For the soul immersed in the biblical view of morality, “right and wrong” are not subjective judgments arrived at by autonomous, self-guided individuals, but are part of a standard grounded in the eternal law of God. This law is, as the psalmist says, “a lamp unto our feet” (Ps. 119: 105). Its sanctity consists in its ability to guide us to God Himself (Ps. 43:3), even if it cannot make us right with Him. The Bible speaks of such a divine morality as a thing we ought to delight in, something that, under ideal conditions, could serve as our counselor in times of perplexity and confusion. From the biblical perspective, morality is given by God and is intended to lead its devotees to perfect wisdom (Prov. 2: 6,7).
 By and large, Lutherans are not at home with this view of morality and divine law. Because we understand the theological use of the law as a mirror that reveals our spiritual warts and drives us to Christ, we tend to be cautious about ascribing a positive function to moral codes. Further, as clergy more influenced by a Barthian than a Lutheran view of law, we get seduced into an antinomian stance toward morality. Add to that the tendency of seminaries and students to dismiss theology as a serious “science” of life, and it is no mystery that Lutheranism, like Protestantism, has fallen into deep confusion over some of the gravest moral questions of our time.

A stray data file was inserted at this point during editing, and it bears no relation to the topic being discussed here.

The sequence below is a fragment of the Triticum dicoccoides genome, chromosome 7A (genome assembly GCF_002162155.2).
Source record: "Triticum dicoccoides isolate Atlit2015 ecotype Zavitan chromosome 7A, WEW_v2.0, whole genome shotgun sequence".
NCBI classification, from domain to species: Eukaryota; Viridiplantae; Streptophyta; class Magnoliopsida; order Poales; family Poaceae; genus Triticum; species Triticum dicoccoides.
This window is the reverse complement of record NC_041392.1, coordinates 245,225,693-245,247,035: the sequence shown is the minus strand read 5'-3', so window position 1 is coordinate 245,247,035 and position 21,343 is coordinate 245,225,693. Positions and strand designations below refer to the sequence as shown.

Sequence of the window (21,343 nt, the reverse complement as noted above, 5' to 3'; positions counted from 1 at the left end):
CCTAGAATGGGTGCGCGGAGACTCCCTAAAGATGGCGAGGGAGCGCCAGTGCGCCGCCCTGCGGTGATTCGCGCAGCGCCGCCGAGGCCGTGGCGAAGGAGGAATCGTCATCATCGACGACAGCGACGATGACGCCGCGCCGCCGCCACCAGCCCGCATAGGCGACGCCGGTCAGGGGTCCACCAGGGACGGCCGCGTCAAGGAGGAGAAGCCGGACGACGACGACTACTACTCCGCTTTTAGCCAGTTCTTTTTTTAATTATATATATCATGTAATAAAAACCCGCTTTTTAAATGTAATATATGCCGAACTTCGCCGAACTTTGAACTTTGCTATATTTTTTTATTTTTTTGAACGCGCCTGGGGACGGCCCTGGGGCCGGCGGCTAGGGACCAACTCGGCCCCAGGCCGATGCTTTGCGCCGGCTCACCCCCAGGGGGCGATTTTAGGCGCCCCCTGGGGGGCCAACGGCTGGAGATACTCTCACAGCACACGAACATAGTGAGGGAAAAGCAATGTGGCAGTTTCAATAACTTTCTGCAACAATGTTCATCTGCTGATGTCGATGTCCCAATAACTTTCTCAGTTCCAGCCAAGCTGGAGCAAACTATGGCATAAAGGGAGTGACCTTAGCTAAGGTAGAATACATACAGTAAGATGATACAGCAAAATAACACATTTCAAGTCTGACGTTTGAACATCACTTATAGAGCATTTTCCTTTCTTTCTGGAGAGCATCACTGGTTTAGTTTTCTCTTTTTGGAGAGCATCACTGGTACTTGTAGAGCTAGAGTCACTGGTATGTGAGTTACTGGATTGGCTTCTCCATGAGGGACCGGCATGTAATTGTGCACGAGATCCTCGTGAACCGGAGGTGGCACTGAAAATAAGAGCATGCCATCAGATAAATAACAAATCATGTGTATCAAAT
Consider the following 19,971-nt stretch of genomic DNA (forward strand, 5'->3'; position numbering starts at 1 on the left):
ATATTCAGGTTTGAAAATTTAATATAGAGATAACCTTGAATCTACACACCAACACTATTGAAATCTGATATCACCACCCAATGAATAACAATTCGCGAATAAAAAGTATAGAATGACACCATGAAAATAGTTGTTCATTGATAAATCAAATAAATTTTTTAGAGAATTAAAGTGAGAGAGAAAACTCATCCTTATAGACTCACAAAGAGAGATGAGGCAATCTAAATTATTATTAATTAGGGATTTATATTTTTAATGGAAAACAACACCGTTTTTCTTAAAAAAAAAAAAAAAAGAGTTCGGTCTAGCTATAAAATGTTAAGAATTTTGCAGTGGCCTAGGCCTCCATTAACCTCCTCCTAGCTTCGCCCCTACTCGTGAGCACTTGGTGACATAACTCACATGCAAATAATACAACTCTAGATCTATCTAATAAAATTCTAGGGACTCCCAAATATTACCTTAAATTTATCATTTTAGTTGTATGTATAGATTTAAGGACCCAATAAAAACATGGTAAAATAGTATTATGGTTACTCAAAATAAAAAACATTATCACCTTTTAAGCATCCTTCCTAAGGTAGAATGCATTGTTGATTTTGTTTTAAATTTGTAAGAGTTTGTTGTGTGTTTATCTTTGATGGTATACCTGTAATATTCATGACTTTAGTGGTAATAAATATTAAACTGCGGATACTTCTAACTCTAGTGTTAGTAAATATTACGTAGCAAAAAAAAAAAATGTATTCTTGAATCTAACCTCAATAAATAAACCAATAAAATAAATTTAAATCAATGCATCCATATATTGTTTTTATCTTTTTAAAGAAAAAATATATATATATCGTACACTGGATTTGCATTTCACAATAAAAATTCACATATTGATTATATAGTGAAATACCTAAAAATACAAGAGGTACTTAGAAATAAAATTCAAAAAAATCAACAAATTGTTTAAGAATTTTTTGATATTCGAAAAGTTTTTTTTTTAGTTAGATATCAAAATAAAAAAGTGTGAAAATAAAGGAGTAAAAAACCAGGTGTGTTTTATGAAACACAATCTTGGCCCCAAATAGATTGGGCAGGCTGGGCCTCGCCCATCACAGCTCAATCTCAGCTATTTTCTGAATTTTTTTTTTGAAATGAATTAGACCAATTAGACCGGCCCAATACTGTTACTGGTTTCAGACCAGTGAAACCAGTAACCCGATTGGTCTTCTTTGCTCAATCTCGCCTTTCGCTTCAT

That is what makes so urgent this book written nine years ago by one of Lutheranism’s premier ethicists. Gilbert Meilaender is one of Lutheranism’s brightest lights in the field of bioethics. He is the Phyllis and Richard Duesenberg Professor of Christian Ethics at Valparaiso University in Indiana and a member of the President’s Council on Bioethics. In this book, he provides Lutheran clergy and laity with a most welcome challenge to the pervading secularist outlook of our day, and offers concrete guidance on many of the perplexing ethical challenges arising from the recent explosion of technological innovations in scientific medicine. This small book is chock full of wisdom for the modern soul. And it is solidly grounded in a Christian perspective on life.